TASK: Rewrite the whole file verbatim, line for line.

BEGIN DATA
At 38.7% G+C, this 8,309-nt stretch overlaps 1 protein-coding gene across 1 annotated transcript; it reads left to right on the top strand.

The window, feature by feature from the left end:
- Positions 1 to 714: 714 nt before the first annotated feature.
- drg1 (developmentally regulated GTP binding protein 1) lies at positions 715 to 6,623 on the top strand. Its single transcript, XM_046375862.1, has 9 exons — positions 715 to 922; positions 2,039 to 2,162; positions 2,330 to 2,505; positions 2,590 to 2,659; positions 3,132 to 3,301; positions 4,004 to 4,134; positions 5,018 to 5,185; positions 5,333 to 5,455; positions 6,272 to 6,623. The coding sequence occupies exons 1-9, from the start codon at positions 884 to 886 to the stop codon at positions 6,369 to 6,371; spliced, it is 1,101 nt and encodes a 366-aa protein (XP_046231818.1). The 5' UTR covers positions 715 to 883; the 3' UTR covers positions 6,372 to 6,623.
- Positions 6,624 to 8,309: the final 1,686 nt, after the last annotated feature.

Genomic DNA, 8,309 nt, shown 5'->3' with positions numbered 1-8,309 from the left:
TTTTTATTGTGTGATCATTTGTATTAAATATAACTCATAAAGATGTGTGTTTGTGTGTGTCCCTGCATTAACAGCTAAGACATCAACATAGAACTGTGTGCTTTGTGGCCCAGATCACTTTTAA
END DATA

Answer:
At 38.7% G+C, this 8,309-nt stretch overlaps 1 protein-coding gene across 1 annotated transcript; it reads left to right on the top strand.

The window, feature by feature from the left end:
- Positions 1 to 714: 714 nt before the first annotated feature.
- drg1 (developmentally regulated GTP binding protein 1) lies at positions 715 to 6,623 on the top strand. Its single transcript, XM_046375862.1, has 9 exons — positions 715 to 922; positions 2,039 to 2,162; positions 2,330 to 2,505; positions 2,590 to 2,659; positions 3,132 to 3,301; positions 4,004 to 4,134; positions 5,018 to 5,185; positions 5,333 to 5,455; positions 6,272 to 6,623. The coding sequence occupies exons 1-9, from the start codon at positions 884 to 886 to the stop codon at positions 6,369 to 6,371; spliced, it is 1,101 nt and encodes a 366-aa protein (XP_046231818.1). The 5' UTR covers positions 715 to 883; the 3' UTR covers positions 6,372 to 6,623.
- Positions 6,624 to 8,309: the final 1,686 nt, after the last annotated feature.

Genomic DNA, 8,309 nt, shown 5'->3' with positions numbered 1-8,309 from the left:
TTTTTATTGTGTGATCATTTGTATTAAATATAACTCATAAAGATGTGTGTTTGTGTGTGTCCCTGCATTAACAGCTAAGACATCAACATAGAACTGTGTGCTTTGTGGCCCAGATCACTTTTAA